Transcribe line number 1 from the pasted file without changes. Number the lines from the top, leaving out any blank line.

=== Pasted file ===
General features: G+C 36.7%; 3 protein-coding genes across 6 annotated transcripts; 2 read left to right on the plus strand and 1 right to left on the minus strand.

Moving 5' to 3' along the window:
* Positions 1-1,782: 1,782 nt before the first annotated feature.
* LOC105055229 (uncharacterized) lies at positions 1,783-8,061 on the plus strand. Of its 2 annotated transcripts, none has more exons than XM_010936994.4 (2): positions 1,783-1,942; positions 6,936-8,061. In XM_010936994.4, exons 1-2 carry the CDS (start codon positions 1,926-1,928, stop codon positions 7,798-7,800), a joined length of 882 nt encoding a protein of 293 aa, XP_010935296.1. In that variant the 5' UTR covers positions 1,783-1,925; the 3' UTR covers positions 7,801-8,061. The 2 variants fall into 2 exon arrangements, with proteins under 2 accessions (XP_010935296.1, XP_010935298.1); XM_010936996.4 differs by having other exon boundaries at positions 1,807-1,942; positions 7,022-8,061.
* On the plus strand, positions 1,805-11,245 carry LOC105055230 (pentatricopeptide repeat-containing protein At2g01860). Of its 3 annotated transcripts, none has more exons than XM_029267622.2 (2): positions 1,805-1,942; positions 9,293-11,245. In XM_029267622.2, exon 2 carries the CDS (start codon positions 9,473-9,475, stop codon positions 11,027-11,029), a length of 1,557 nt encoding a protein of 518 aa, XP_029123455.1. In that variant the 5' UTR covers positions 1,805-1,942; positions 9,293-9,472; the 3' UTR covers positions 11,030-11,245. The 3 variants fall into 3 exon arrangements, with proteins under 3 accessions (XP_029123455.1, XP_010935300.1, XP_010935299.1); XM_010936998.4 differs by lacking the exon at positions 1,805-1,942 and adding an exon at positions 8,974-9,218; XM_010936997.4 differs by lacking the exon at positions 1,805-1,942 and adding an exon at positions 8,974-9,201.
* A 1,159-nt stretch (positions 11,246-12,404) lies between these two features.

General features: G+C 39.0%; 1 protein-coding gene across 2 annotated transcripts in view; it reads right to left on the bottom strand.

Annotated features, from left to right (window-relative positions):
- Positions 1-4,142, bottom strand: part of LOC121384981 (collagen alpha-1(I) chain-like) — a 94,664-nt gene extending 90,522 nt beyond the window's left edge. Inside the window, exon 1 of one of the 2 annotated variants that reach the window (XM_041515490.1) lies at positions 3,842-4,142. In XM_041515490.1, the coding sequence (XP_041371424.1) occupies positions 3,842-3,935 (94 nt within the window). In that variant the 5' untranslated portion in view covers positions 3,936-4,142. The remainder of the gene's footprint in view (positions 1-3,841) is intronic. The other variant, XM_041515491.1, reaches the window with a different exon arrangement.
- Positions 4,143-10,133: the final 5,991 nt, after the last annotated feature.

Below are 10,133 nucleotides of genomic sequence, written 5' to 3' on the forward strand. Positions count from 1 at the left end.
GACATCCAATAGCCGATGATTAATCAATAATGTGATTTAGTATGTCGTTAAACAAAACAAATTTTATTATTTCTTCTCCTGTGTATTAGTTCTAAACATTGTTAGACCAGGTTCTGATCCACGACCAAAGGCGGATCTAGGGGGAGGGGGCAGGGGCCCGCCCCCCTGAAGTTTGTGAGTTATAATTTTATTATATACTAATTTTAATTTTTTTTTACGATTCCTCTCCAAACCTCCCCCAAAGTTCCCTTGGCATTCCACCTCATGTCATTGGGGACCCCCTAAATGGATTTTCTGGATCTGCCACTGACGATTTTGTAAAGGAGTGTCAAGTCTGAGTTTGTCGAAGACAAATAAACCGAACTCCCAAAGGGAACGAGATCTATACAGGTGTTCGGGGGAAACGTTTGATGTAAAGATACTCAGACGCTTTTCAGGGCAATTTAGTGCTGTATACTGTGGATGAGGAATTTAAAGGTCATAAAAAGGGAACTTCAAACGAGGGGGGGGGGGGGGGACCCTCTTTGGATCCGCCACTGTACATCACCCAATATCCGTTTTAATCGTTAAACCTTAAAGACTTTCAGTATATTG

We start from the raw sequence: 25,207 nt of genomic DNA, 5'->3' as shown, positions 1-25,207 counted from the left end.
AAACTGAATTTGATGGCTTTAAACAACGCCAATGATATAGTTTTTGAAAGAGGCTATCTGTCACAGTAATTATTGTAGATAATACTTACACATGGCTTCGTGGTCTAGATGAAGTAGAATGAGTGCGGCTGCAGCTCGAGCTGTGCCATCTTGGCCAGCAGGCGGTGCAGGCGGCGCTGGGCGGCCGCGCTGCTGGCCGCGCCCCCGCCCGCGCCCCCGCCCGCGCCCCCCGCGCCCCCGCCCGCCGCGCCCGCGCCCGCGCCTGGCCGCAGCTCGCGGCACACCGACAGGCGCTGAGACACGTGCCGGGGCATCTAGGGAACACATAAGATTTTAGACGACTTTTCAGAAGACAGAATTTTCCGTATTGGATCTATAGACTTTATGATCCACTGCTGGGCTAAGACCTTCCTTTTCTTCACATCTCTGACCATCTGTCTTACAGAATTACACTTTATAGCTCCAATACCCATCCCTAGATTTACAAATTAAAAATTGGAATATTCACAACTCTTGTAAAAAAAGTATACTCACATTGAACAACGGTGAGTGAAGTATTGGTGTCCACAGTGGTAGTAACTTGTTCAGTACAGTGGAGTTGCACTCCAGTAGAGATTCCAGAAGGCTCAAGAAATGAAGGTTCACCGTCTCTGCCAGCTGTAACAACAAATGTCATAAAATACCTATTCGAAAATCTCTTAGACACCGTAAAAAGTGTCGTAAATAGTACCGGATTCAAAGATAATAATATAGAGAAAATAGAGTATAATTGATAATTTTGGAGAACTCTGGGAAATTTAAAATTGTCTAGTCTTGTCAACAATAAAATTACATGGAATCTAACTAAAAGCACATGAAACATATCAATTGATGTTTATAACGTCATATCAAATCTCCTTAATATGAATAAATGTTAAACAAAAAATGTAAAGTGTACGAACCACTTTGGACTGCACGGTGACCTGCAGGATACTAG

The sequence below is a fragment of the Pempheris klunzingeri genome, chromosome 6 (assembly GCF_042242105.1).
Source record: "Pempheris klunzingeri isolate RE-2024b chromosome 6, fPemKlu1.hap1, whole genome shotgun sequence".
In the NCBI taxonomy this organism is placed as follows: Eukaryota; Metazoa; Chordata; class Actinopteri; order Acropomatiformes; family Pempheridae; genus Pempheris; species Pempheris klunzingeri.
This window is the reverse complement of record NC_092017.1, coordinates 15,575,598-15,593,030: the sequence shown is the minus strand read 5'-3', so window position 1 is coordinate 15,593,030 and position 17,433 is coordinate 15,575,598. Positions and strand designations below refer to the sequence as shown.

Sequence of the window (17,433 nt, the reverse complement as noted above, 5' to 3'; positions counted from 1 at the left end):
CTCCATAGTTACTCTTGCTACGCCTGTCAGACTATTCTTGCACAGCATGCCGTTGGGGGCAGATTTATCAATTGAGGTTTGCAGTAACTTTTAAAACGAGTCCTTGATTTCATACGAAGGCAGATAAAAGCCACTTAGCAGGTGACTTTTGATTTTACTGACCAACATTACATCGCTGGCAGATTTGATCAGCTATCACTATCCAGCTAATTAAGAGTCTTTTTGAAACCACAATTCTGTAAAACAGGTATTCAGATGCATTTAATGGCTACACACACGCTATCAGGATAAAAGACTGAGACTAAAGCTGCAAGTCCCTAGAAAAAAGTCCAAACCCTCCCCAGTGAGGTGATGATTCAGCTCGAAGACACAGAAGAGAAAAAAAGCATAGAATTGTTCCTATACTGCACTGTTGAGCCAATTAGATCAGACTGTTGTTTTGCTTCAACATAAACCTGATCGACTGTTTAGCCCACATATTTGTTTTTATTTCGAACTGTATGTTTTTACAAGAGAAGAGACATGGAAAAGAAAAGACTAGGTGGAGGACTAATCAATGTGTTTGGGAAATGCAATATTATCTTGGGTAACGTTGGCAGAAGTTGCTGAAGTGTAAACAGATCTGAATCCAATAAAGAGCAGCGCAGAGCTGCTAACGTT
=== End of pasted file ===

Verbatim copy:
General features: G+C 36.7%; 3 protein-coding genes across 6 annotated transcripts; 2 read left to right on the plus strand and 1 right to left on the minus strand.